Thompson dismissed concerns that reopening the landfill will adversely affect the health of residents who live nearby, stating, “The state and the county checked it out.”
In fact, a study released by the NC Division of Public Health in June stated that “no known release from the White Street Landfill has been identified that explains the elevated rate of pancreatic cancers in the community.” In July, the Greensboro Human Relations Commission issued a resolution recommending against reopening the landfill, based, in part, “on inconclusive health information related to the White Street Landfill.”
Thompson also rejected any correlation between business openings and closings in the area of the landfill. For example, the Carolina Circle Mall closed while the landfill was open, and a Wal-Mart Supercenter and Lowe’s store opened nearby after the landfill closed.
“Businesses came and businesses left while the landfill was open,” Thompson said.
Thompson also cast aside the notion that he needed the votes of District 2 residents to win reelection in a citywide contest.
“If you get ’em all from one district, good luck with that,” he said.
As to the outpouring of anger among residents in both east and west Greensboro over the proposed reopening of the landfill, Thompson said he is not convinced that it represents disunity in the city, and sidestepped a question about how the next council – whomever is elected – should begin a process of healing.
“Let’ see how the voters — they can voice their appreciation or lack thereof,” he said. “I’m going to let the voters judge me.”
The candidate said part of council’s role is to provide leadership on land-use planning, and in this regard he said he values input from stakeholders such as developers and residents.
“There’s no doubt it’s easier to service a higher-density area,” Thompson said. “You have to weigh that with the rights of property owners.”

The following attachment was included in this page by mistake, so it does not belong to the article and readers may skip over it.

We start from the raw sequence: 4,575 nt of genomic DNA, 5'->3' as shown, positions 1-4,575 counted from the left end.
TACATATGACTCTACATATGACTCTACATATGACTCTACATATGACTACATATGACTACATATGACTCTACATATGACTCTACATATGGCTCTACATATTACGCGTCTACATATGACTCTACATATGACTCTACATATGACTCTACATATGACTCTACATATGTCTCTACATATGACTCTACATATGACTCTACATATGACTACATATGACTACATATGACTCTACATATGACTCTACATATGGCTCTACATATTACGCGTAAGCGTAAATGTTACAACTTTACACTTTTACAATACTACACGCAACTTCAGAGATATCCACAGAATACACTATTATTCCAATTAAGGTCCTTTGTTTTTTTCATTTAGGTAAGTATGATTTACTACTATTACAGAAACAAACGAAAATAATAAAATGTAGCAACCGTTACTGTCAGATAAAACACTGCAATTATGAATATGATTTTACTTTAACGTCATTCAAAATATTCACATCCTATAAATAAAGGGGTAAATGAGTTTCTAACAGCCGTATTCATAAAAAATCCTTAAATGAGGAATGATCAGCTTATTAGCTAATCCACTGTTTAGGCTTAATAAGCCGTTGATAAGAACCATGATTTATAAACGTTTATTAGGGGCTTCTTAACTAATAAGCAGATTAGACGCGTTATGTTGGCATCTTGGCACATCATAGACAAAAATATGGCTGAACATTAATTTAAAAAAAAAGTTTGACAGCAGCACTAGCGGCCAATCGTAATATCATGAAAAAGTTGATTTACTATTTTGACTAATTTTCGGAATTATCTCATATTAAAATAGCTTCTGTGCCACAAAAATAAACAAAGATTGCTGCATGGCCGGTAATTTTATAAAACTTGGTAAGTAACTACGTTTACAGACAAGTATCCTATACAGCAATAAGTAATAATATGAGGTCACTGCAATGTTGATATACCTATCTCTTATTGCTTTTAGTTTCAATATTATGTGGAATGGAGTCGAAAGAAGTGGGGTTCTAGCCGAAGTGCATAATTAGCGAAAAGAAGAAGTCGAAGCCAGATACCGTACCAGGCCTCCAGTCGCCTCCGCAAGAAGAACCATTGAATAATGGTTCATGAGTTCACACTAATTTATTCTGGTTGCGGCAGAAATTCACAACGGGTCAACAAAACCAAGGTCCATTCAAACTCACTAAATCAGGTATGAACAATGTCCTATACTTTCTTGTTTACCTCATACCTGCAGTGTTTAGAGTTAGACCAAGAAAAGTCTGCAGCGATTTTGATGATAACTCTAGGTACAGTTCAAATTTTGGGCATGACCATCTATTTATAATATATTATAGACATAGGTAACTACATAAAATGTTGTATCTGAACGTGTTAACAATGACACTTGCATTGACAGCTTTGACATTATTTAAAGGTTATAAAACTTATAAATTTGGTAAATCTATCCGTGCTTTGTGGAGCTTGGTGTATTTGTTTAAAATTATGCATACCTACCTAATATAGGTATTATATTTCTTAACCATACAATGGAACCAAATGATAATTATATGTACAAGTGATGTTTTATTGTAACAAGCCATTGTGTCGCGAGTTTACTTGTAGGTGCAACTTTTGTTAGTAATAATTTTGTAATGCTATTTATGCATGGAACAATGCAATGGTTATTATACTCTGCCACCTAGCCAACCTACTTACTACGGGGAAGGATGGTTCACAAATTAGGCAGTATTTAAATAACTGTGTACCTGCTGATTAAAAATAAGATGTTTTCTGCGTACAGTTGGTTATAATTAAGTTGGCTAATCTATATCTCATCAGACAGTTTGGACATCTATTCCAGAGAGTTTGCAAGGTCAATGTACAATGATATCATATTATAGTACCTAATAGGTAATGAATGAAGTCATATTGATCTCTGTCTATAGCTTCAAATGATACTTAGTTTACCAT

As an example he noted that homeowners objected to part of the new Land Development Ordinance approved by the council.
“They didn’t want to have so many cul de sacs,” Thompson said. “The residents like cul de sacs, and they’re willing to pay a premium for them.”
The idea of a special tax on prepared foods, which has stirred up anxiety in some circles of the development community, provides a window into Thompson’s philosophy on revenue.
“I’m not going to vote for a tax increase unless people want to impose it on themselves,” he said.
Despite the current controversy over the landfill, Thompson said he should be recognized in his first term for building alliances and engineering compromises.
In 2010, for the first time in years, the city council voted to cut property taxes. Thompson said he built an alliance with Vaughan to create a majority in support of the decrease, which was initially opposed by some members who didn’t support funding for an economic development group while others gave the budget a cool reception because they didn’t want to reduce spending.